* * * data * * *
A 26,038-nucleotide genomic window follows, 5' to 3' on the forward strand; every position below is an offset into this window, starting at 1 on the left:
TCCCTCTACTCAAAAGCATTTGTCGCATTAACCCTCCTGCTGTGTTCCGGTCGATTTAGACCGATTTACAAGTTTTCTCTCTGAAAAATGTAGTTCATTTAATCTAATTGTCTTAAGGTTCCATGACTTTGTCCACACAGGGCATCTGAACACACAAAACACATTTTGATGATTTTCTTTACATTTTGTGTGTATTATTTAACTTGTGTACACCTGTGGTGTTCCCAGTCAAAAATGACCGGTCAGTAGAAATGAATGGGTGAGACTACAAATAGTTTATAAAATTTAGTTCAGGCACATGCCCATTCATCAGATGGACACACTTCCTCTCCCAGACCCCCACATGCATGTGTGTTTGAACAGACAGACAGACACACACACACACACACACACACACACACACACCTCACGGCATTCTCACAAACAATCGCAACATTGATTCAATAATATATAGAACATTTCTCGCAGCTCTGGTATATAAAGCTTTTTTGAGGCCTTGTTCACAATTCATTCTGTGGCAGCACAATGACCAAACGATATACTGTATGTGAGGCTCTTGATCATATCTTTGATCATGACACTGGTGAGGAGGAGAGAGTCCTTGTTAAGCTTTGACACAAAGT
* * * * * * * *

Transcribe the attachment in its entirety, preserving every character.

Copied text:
A 26,038-nucleotide genomic window follows, 5' to 3' on the forward strand; every position below is an offset into this window, starting at 1 on the left:
TCCCTCTACTCAAAAGCATTTGTCGCATTAACCCTCCTGCTGTGTTCCGGTCGATTTAGACCGATTTACAAGTTTTCTCTCTGAAAAATGTAGTTCATTTAATCTAATTGTCTTAAGGTTCCATGACTTTGTCCACACAGGGCATCTGAACACACAAAACACATTTTGATGATTTTCTTTACATTTTGTGTGTATTATTTAACTTGTGTACACCTGTGGTGTTCCCAGTCAAAAATGACCGGTCAGTAGAAATGAATGGGTGAGACTACAAATAGTTTATAAAATTTAGTTCAGGCACATGCCCATTCATCAGATGGACACACTTCCTCTCCCAGACCCCCACATGCATGTGTGTTTGAACAGACAGACAGACACACACACACACACACACACACACACACACACCTCACGGCATTCTCACAAACAATCGCAACATTGATTCAATAATATATAGAACATTTCTCGCAGCTCTGGTATATAAAGCTTTTTTGAGGCCTTGTTCACAATTCATTCTGTGGCAGCACAATGACCAAACGATATACTGTATGTGAGGCTCTTGATCATATCTTTGATCATGACACTGGTGAGGAGGAGAGAGTCCTTGTTAAGCTTTGACACAAAGT